Recent graduates are now working for the Bank of England, HM Treasury, the European Parliament, PwC, Deloitte, IBM and Rolls Royce. Some prefer to advance their knowledge by studying economics at postgraduate level.

John Student Profile

Working in the humanitarian sector, being a linguist is indispensable

John BA Modern Languages & Cultures

John completed a BA that included Spanish and Portuguese

Fees and funding

Fees

Additional costs

The annual fee for your course includes a number of items in addition to your tuition. If an item or activity is classed as a compulsory element for your course, it will normally be included in your tuition fee. There are also other costs which you may need to consider.

Examples of what’s included and excluded

Funding your study

Depending on your circumstances, you may qualify for a bursary, scholarship or loan to help fund your study and enhance your learning experience.

Use our Student Funding Calculator to work out what you’re eligible for.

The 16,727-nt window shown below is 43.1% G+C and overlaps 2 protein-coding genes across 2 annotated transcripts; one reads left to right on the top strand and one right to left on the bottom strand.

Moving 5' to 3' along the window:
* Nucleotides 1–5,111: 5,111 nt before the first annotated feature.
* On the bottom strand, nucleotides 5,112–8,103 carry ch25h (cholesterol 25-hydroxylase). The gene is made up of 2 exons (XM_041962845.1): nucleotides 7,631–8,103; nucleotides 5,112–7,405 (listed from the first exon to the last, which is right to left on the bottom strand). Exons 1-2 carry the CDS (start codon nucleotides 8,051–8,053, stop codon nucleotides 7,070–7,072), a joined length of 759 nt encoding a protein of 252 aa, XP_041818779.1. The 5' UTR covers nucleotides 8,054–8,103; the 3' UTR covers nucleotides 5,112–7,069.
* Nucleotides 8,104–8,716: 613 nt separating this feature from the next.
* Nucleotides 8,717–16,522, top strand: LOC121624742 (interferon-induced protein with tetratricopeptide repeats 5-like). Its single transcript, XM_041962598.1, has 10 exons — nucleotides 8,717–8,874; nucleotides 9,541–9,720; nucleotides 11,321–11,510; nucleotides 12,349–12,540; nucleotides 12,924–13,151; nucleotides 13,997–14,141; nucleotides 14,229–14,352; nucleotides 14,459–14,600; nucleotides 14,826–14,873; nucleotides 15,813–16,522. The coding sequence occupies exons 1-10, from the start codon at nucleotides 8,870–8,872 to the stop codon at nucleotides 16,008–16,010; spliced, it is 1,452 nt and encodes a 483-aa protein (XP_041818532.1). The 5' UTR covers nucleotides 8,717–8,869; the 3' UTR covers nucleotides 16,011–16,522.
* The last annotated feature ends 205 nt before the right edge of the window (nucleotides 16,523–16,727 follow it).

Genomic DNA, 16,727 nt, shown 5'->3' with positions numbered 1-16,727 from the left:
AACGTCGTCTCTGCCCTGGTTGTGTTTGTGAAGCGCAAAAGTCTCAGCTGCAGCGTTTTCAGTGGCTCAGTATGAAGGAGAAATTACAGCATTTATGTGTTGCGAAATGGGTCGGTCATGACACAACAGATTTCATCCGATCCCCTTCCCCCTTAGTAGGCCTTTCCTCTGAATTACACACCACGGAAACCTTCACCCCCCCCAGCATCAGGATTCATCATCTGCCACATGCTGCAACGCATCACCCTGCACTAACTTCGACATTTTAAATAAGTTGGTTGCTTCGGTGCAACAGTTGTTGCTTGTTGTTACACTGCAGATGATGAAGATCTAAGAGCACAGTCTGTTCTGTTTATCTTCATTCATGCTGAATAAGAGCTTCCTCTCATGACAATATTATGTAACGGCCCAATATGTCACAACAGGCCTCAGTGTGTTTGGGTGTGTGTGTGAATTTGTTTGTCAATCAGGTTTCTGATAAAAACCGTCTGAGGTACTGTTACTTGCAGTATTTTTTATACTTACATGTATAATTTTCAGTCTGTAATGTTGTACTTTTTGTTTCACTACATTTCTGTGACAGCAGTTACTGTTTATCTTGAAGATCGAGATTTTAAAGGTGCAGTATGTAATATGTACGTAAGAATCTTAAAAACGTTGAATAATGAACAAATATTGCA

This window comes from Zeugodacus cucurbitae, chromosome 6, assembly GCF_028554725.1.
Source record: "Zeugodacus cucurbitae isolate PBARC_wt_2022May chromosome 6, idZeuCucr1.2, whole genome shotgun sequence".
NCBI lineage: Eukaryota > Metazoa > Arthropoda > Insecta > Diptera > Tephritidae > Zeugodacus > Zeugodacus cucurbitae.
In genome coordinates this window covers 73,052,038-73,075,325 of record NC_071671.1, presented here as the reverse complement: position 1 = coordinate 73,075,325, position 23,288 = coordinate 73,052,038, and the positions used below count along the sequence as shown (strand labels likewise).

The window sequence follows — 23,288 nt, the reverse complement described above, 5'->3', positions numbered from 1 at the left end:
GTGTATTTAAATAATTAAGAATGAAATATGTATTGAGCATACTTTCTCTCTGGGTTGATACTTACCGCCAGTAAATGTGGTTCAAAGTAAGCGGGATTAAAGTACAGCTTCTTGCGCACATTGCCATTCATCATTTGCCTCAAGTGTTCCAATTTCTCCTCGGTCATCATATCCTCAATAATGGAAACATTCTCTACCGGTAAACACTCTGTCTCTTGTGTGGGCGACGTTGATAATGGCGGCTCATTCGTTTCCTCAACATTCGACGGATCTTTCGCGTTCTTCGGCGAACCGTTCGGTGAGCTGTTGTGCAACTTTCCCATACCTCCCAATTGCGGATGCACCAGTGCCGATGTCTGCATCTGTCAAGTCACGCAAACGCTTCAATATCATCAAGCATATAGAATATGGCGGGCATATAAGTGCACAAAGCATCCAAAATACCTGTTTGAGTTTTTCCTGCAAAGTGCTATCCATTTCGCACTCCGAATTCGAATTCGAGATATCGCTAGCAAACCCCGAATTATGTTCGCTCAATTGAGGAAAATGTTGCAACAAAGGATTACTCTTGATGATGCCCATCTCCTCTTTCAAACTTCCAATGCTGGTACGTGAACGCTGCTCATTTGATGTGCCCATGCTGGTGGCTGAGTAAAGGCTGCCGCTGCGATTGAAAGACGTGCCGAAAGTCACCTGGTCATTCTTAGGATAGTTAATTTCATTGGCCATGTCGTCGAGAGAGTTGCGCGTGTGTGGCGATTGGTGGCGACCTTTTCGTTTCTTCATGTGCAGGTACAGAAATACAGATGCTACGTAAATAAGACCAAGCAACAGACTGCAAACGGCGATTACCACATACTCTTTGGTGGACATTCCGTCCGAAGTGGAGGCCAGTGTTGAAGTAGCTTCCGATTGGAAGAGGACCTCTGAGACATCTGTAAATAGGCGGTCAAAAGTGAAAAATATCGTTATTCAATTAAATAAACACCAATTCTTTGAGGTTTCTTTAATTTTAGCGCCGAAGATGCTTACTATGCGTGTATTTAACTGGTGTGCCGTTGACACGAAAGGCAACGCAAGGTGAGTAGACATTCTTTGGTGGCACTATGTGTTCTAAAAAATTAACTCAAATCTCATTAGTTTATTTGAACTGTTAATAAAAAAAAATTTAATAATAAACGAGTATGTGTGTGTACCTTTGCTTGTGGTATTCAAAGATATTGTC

Visit us

University open days

There are four open days every year, usually in June, July, September and October. You can talk to staff and students, tour the campus and see inside the accommodation.

Open days: book your place

Taster days

At various times in the year we run online taster sessions to help Year 12 students experience what it is like to study at the University of Sheffield.

Upcoming taster sessions

Applicant days

If you've received an offer to study with us, we'll invite you to one of our applicant days, which take place between November and April. These applicant days have a strong department focus and give you the chance to really explore student life here, even if you've visited us before.

Campus tours

Campus tours run regularly throughout the year, at 1pm every Monday, Wednesday and Friday.

Book your place on a campus tour

Apply for this course

Make sure you've done everything you need to do before you apply.

How to apply When you're ready to apply, see the UCAS website:
www.ucas.com

The awarding body for this course is the University of Sheffield.

Recognition of professional qualifications: from 1 January 2021, in order to have any UK professional qualifications recognised for work in an EU country across a number of regulated and other professions you need to apply to the host country for recognition. Read information from the UK government and the EU Regulated Professions Database.

Our student protection plan

Terms and Conditions upon Acceptance of an Offer

Explore this course:

    2022-2023